Here is a quote, in written form, of something spoken by David Foster Wallace:

The so-called ‘psychotically depressed’ person who tries to kill herself doesn't do so out of quote ‘hopelessness’ or any abstract conviction that life's assets and debits do not square.


It bothers me that the above written quotation includes the word 'quote'. It just seems silly. If Foster's words were from a prepared script, the script would have been:

The so-called ‘psychotically depressed’ person who tries to kill herself doesn't do so out of ‘hopelessness’...

Is it acceptable for someone transcribing such a speech to do the same thing and just convert a verbalized 'quote' back to written quotation marks? After all, we include commas and periods in written quotes of speech even if they are not explicitly verbalized.

  • What if a politician says: 'Blah, blah, blah, period, period, period."? – michael.hor257k May 19 '17 at 8:07

The sentence you quote, including

doesn't do so out of quote ‘hopelessness’ or any abstract conviction

is a quotation p. 696 (paperback edition) of David Foster Wallace's book Infinite Jest, which is a novel.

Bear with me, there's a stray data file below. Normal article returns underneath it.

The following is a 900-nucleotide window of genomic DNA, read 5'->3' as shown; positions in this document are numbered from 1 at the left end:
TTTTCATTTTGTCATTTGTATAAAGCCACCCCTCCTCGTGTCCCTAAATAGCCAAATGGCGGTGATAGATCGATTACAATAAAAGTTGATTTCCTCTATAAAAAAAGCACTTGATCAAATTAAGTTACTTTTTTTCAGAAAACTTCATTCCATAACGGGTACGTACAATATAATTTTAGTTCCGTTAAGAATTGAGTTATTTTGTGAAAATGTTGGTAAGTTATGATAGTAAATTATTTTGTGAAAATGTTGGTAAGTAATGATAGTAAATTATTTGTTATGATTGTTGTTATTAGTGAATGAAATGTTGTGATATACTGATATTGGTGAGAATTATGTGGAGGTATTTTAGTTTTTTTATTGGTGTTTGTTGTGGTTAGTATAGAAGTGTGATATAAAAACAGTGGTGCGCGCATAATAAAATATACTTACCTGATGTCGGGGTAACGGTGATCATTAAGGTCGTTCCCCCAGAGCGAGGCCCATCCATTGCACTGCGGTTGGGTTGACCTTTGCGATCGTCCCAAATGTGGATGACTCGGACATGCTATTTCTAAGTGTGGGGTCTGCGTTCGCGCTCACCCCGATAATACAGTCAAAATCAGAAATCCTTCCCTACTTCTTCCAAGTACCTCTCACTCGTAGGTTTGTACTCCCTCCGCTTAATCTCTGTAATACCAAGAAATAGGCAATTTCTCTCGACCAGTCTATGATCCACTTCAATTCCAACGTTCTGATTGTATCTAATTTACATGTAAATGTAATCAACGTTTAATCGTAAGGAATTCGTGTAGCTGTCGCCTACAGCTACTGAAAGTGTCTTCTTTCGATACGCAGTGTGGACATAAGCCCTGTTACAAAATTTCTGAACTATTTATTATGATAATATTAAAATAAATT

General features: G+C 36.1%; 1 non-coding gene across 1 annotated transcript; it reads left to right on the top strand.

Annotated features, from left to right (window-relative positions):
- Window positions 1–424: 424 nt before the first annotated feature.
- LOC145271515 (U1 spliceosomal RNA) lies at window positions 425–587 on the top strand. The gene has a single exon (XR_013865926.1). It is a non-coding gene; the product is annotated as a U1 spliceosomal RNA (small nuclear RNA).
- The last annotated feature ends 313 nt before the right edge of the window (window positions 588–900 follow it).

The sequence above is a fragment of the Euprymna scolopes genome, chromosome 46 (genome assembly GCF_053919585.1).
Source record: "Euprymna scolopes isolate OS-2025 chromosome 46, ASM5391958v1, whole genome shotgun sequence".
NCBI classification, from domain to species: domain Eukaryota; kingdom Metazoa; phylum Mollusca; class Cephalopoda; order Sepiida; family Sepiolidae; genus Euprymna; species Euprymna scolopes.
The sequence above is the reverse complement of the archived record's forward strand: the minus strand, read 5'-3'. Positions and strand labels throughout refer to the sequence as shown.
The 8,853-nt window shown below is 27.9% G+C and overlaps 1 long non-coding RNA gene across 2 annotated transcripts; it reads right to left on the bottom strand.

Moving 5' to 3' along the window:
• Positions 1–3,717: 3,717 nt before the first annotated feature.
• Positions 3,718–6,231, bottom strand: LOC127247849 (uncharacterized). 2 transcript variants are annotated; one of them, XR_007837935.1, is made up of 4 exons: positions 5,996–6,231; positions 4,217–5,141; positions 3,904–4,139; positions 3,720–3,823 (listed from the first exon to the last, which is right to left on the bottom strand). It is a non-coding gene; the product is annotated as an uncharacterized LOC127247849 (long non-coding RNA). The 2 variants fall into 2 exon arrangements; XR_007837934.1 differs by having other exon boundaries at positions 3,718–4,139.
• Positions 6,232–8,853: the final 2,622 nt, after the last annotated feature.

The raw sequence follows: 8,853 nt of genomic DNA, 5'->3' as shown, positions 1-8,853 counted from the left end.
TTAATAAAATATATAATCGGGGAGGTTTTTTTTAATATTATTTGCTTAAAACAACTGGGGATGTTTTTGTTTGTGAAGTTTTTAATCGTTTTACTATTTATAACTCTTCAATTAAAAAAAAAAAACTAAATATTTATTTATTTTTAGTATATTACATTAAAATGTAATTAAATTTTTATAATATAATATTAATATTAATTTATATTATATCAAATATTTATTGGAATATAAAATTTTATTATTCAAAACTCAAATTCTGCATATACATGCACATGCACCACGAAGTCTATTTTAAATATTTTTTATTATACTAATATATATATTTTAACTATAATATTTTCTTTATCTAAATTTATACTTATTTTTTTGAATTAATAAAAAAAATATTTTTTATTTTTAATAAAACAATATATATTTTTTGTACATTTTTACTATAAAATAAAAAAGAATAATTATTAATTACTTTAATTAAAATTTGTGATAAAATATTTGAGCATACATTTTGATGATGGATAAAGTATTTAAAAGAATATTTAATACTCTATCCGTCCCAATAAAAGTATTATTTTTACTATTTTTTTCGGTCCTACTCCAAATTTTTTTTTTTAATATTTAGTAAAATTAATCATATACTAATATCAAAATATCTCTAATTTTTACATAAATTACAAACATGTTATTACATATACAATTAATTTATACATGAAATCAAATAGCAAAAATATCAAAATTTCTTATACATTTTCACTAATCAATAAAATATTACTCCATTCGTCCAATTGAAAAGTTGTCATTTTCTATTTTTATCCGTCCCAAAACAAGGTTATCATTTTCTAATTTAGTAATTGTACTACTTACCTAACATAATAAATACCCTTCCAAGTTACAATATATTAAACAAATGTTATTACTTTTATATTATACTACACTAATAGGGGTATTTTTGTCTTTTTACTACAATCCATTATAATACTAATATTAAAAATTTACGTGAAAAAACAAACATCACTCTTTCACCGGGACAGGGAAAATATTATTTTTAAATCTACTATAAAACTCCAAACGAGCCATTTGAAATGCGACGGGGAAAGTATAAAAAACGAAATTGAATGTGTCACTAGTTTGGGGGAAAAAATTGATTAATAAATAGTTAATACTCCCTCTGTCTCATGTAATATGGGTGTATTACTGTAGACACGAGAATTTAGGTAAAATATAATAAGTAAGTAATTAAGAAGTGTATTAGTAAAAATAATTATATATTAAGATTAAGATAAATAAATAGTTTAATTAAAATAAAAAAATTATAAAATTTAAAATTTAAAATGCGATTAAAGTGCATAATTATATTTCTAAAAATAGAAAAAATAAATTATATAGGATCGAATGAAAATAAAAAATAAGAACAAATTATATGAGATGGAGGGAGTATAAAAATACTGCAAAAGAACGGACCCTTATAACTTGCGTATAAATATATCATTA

Whether he ever spoke these words in a preview or presentation of the book, I don't know. DFW is a careful writer and sometime teacher of English grammar and composition classes and I'd be more inclined to try to learn from him than to claim that he or his editors made an error.

On the more general topic of transcripts of spoken words, a search on Google for "transcription services" might provide some insight.

Many proceedings or events are transcribed, from speeches and interviews to court trials. One such service transcribes everything but what it calls "filler words" (uhh and umm); it will do filler words as well if the client requests. Presumably there are situations (e.g., police interviews, grand jury proceedings) where "filler words" may convey hesitation or uncertainty and should therefore be part of the record. In any case the overall objective is to provide in the transcript what the listeners heard.

Some transcription services are qualified (or have qualified staff) for transcribing conversations or dictation that includes confidential matters relating to health.

Some transcriptions (e.g., oral history interviews) are edited and checked for accuracy by both the interviewers and the interviewees; mistaken statements may be changed or footnoted. Statements that aren't properly punctuated and thus will mislead readers are corrected. It all depends on the purpose the transcribed record will serve and how much time and effort (and money) it's worthwhile putting into it. Often the original audio as well as the transcript is availble; sometimes the audio is not.

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